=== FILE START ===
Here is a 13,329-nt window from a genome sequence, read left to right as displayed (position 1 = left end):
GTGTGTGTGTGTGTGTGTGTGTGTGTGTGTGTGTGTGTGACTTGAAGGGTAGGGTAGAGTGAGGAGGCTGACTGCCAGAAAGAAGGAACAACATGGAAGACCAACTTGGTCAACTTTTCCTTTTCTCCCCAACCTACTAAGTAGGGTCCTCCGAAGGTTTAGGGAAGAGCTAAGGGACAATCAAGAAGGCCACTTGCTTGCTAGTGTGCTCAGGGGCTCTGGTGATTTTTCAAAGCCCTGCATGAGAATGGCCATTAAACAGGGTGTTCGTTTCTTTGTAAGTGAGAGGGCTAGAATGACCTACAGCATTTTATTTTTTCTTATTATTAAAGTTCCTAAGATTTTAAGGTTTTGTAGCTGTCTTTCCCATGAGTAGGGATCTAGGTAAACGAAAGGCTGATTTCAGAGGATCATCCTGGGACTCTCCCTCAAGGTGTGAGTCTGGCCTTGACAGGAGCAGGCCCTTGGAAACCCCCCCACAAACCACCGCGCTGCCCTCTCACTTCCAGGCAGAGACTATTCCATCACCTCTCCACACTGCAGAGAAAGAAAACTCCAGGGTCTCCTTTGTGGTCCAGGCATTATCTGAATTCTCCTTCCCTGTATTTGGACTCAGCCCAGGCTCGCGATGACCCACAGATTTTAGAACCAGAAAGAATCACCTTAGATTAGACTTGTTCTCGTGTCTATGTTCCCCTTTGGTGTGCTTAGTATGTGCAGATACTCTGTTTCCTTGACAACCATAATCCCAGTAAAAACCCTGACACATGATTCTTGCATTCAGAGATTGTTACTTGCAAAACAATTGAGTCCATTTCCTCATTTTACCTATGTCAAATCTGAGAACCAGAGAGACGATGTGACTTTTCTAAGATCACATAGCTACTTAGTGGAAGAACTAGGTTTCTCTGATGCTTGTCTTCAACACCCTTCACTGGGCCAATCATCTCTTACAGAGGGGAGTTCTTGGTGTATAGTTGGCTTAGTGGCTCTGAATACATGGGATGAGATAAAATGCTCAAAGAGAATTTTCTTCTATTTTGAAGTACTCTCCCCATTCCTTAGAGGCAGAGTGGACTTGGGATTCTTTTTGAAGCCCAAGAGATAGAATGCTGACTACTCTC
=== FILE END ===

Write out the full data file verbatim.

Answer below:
Here is a 13,329-nt window from a genome sequence, read left to right as displayed (position 1 = left end):
GTGTGTGTGTGTGTGTGTGTGTGTGTGTGTGTGTGTGTGACTTGAAGGGTAGGGTAGAGTGAGGAGGCTGACTGCCAGAAAGAAGGAACAACATGGAAGACCAACTTGGTCAACTTTTCCTTTTCTCCCCAACCTACTAAGTAGGGTCCTCCGAAGGTTTAGGGAAGAGCTAAGGGACAATCAAGAAGGCCACTTGCTTGCTAGTGTGCTCAGGGGCTCTGGTGATTTTTCAAAGCCCTGCATGAGAATGGCCATTAAACAGGGTGTTCGTTTCTTTGTAAGTGAGAGGGCTAGAATGACCTACAGCATTTTATTTTTTCTTATTATTAAAGTTCCTAAGATTTTAAGGTTTTGTAGCTGTCTTTCCCATGAGTAGGGATCTAGGTAAACGAAAGGCTGATTTCAGAGGATCATCCTGGGACTCTCCCTCAAGGTGTGAGTCTGGCCTTGACAGGAGCAGGCCCTTGGAAACCCCCCCACAAACCACCGCGCTGCCCTCTCACTTCCAGGCAGAGACTATTCCATCACCTCTCCACACTGCAGAGAAAGAAAACTCCAGGGTCTCCTTTGTGGTCCAGGCATTATCTGAATTCTCCTTCCCTGTATTTGGACTCAGCCCAGGCTCGCGATGACCCACAGATTTTAGAACCAGAAAGAATCACCTTAGATTAGACTTGTTCTCGTGTCTATGTTCCCCTTTGGTGTGCTTAGTATGTGCAGATACTCTGTTTCCTTGACAACCATAATCCCAGTAAAAACCCTGACACATGATTCTTGCATTCAGAGATTGTTACTTGCAAAACAATTGAGTCCATTTCCTCATTTTACCTATGTCAAATCTGAGAACCAGAGAGACGATGTGACTTTTCTAAGATCACATAGCTACTTAGTGGAAGAACTAGGTTTCTCTGATGCTTGTCTTCAACACCCTTCACTGGGCCAATCATCTCTTACAGAGGGGAGTTCTTGGTGTATAGTTGGCTTAGTGGCTCTGAATACATGGGATGAGATAAAATGCTCAAAGAGAATTTTCTTCTATTTTGAAGTACTCTCCCCATTCCTTAGAGGCAGAGTGGACTTGGGATTCTTTTTGAAGCCCAAGAGATAGAATGCTGACTACTCTC